Archive for March, 2011

This is gonna be a long one. You might wanna pack a lunch or something.

This weekend was… amazing.

You guys know how ragged out I was, right? Ok, well I didn’t even know the full extent of the toll that the stress the last week in Arkansas had taken until I got to Kansas City. I realized I had been running on about 5 hours of sleep a night for the last 10 days or so, and trust me– I don’t do well with that!

In the car on the way from the airport to the hotel I called Liz to do a quick check-in and she told me that Sarah had had a very rough night. It’s like the weight of the whole experience kind of came crashing down on her and she woke up in the middle of the night feeling really frightened. She was crying in the dark, and asked the nurse repeatedly to please call her mom (who was at the hospital hotel) and let her come to her– AND THE NURSE WOULDN’T DO IT.  I was outraged and hurt so badly for Sarah. The thought of her feeling scared and crying for Liz just undid me.

So it was in that state of mind that I took the stage to do the opening keynote in the Marriott ballroom at the Westside Women’s Conference! Yeah. At that point I fully expected that by the end of my little speech those lovely ladies sitting out there in the audience with their sweetly expectant faces  were going to rush the stage and demand their money back. Possibly while beating me severely about the head and shoulders with their Bibles. So I thought I better just come clean. I basically announced that because of the recent events in my family I was just not as well prepared as I wanted to be, so I would probably have to rely on my notes which I HATE to do. And also I was feeling pretty raw and my emotions were very close to the surface so I totally might turn into a blubbering mess at any moment. It was like, the worst intro of all time– a giant disclaimer that pretty much said, “So happy to be here and oh by the way–THIS MIGHT REALLY SUCK, LADIES!”

And then? God totally showed up.

I can’t even tell you what I said that first night, because I abandoned my notes about halfway through it– but somehow, it apparently all hung together and in spite of myself, people were blessed. I am not even remotely being falsely modest– any good thing that happened that night had very, very little to do with me! The women could not have been kinder. That night I slept like a baby, woke up feeling rested, skipped breakfast and spent most of the day quietly in my room. I finished writing a piece that I had begun while I was in the waiting room during Sarah’s surgery, and by the time I headed downstairs for the closing keynote, I was rarin’ to go! Again, I pretty much made it up as I went along- but you, dear readers, were mentioned repeatedly because I was talking about the power of community and of course, in MY life that has to include our ‘Bloomr Nation! I also showed them a 6 minute video introducing the Magdalene program — and those wonderful ladies then proceeded to go to the table in the back and bought EVERY SINGLE PIECE of Thistle Farms product I had brought! (Which granted, wasn’t a lot because it had to fit into my one extra suitcase, but I was able to bring $405 home for Magdalene!)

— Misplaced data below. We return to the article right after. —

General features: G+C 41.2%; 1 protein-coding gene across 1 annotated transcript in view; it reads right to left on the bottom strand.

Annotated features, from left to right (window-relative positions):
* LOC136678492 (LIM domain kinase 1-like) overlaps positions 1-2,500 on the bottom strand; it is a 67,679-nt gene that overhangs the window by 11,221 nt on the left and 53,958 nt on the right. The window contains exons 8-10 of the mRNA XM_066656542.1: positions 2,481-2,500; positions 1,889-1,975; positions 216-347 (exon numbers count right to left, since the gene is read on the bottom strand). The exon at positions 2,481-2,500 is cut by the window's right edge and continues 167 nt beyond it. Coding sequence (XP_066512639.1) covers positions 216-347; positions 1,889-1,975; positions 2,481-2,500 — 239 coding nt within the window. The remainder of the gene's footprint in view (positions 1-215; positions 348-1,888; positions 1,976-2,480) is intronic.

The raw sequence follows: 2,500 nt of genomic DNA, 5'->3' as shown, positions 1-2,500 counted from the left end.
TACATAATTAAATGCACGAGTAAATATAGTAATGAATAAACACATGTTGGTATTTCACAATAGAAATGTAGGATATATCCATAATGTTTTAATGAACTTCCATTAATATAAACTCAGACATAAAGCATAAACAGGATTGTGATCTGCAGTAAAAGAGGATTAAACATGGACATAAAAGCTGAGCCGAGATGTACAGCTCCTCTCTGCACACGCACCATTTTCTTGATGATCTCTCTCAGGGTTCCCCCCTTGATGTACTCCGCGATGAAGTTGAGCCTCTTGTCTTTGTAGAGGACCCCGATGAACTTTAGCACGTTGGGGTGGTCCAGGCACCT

The whole weekend was full of so many incredible moments and encounters. Somehow in spite of all of the stress and emotional exhaustion, I really had fun. It tickles me beyond measure that so many of those fabulous women are coming over here and commenting– I feel like I’m bringing them home to meet the family! I thank ALL of you, new friends and old, for your support over these last couple of weeks.

Here is something I started writing in the waiting room during Sarah’s surgery, and finished in my hotel room in Kansas City– I read it during the closing, and I wanted to share it here, too.

I truly love you guys.



We have our own private waiting room.

I think that’s because Sarah is having such an extremely long, complicated brain surgery, but actually it could be because last Wednesday when they first brought her into the ER she had a seizure while they were waiting and my sister Liz went all “Terms of Endearment” on ‘em and grabbed the wheelchair and started barreling through closed doors to get some help despite more than one nurse yelling, “YOU CAN’T GO IN THERE!” as Liz whizzed by. They got their own private room after that.